Across the UK, increasing numbers of independent retailers are having to deal with a new neighbour. And it's not someone you'll be welcoming with a cup of sugar, because they are there to solely take your business. Day by day Tesco and other multiple retailers are tightening their grip on our high streets, estates and shopping centres.
Get the facts
Find out how advanced the plans are, who is responsible in the council and what kind of development it is
Work with other retailers, Residents' Associations and parish councils. Contact local journalists
Do your homework
Gather as much information about trade in your area including number of shops, employment figures and footfall. Use this to demonstrate how local trade would be damaged
Prepare your case
Get an expert advocate if you can afford it. If not, go through the proposal yourself and work out the grounds for objecting. Often, a case can be made on grounds such as traffic.
Start your campaign Launch a petition and call a public meeting to gain attention. Attend developer meetings and lobby councillors, ward members, the planning committee and your MP
If the development is approved, write to your local government office seeking 'call-in'. If it is rejected, be prepared for an appeal from the supermarket
Given that 87% of all retail floor space given planning permission since 2008 has been to the big four supermarkets, the UK is already on its way to becoming a collection of empty high streets and clone towns.
All is not lost, though, as there have been some victories for independent retailers when supermarkets have been refused planning permission. In Alton, Hampshire, the council turned down Tesco's application to build a 3,500sq m store 1.5 miles away from the town centre. The chain did appeal on several occasions, with the latest in May being refused on the grounds that it would cause "significant harm to the vitality and viability of the existing town centre".
In November 2009, Tesco withdrew an application for a development in Caernarfon in North Wales after planning officials advised the council that a new store would have an "unacceptable" impact on the town centre and that "little weight" should be attached to Tesco's claims that 275 jobs would be created.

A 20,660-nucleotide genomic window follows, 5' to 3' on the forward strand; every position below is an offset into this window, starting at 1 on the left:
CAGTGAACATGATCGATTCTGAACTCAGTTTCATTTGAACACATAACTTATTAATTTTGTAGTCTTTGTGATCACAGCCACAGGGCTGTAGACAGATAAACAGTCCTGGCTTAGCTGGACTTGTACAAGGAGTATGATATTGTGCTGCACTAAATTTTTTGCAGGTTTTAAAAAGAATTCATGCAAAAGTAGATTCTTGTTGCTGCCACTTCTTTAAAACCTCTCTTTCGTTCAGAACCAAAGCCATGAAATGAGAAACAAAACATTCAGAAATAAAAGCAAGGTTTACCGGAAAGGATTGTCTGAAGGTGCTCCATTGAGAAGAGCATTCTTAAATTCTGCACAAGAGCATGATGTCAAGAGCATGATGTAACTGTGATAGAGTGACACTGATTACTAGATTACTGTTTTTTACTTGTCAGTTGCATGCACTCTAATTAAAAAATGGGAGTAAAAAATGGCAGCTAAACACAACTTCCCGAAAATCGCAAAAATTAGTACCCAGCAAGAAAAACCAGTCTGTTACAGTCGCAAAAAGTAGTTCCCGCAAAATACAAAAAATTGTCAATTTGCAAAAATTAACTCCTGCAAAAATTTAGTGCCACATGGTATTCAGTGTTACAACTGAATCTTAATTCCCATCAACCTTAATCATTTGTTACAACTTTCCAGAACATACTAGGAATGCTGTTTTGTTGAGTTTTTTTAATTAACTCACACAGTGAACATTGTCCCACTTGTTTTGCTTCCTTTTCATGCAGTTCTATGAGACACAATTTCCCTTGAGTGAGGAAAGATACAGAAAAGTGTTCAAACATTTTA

To successfully challenge a large-scale planning application, it's important to work quickly. As soon as you hear that there may be an application, contact your local council to confirm it. If it is confirmed, organise an objection straight away. If you can't afford to hire a planning expert to work on one, it can be done yourself.
Preparation is key work out the grounds for your objection; this must fall under planning rules and you will have more of a chance of succeeding if you focus on one aspect of the proposal. Read through the application thoroughly, taking into account elements such as what impact it will have on businesses in the town centre, how realistic the job creation claims are, and how traffic will be affected.
It's important to note that planning officers won't take into account the effect a large store will have on an individual business, so it's vital that you work with like-minded residents and retailers and make it clear that a development would impact the entire community.
Once you've organised a group or committee, make plenty of noise about it. Launch a petition, get signatures, and find out the right person to send it to. Write to local councillors, the planning committee members, parish councillors and your MP.
When your objection has been lodged, it's important to keep the momentum going. Attend planning meetings and continue to raise public awareness.
Even if you are successful, be prepared for appeals. Sheringham in Norfolk saw a 14-year battle between Tesco and local residents that involved numerous objections and appeals. Tesco eventually won out, but the tenacity of independent retailers in the area should be admired.
If you follow their example and continue fighting, the tide may well turn against the supermarket giants.